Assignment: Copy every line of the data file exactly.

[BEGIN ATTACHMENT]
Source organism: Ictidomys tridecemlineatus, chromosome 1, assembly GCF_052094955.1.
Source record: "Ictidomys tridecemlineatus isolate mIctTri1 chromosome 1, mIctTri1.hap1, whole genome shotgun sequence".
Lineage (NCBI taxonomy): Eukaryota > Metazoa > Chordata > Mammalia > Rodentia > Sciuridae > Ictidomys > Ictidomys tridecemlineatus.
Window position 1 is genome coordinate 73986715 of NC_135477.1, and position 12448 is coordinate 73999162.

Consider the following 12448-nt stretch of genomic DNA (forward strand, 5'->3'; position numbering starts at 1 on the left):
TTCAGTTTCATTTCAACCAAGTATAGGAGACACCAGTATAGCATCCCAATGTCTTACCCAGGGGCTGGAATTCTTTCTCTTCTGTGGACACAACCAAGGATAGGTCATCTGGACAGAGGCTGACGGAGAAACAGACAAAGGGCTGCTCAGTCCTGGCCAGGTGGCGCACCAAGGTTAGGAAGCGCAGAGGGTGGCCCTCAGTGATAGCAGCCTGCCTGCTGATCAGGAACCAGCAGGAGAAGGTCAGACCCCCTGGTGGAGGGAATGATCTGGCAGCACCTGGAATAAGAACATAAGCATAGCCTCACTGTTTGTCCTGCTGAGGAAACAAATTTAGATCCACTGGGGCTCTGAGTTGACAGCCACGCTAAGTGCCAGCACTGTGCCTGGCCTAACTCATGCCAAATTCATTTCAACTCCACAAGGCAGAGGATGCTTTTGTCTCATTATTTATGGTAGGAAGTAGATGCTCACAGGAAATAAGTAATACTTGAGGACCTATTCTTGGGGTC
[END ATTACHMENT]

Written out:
Source organism: Ictidomys tridecemlineatus, chromosome 1, assembly GCF_052094955.1.
Source record: "Ictidomys tridecemlineatus isolate mIctTri1 chromosome 1, mIctTri1.hap1, whole genome shotgun sequence".
Lineage (NCBI taxonomy): Eukaryota > Metazoa > Chordata > Mammalia > Rodentia > Sciuridae > Ictidomys > Ictidomys tridecemlineatus.
Window position 1 is genome coordinate 73986715 of NC_135477.1, and position 12448 is coordinate 73999162.

Consider the following 12448-nt stretch of genomic DNA (forward strand, 5'->3'; position numbering starts at 1 on the left):
TTCAGTTTCATTTCAACCAAGTATAGGAGACACCAGTATAGCATCCCAATGTCTTACCCAGGGGCTGGAATTCTTTCTCTTCTGTGGACACAACCAAGGATAGGTCATCTGGACAGAGGCTGACGGAGAAACAGACAAAGGGCTGCTCAGTCCTGGCCAGGTGGCGCACCAAGGTTAGGAAGCGCAGAGGGTGGCCCTCAGTGATAGCAGCCTGCCTGCTGATCAGGAACCAGCAGGAGAAGGTCAGACCCCCTGGTGGAGGGAATGATCTGGCAGCACCTGGAATAAGAACATAAGCATAGCCTCACTGTTTGTCCTGCTGAGGAAACAAATTTAGATCCACTGGGGCTCTGAGTTGACAGCCACGCTAAGTGCCAGCACTGTGCCTGGCCTAACTCATGCCAAATTCATTTCAACTCCACAAGGCAGAGGATGCTTTTGTCTCATTATTTATGGTAGGAAGTAGATGCTCACAGGAAATAAGTAATACTTGAGGACCTATTCTTGGGGTC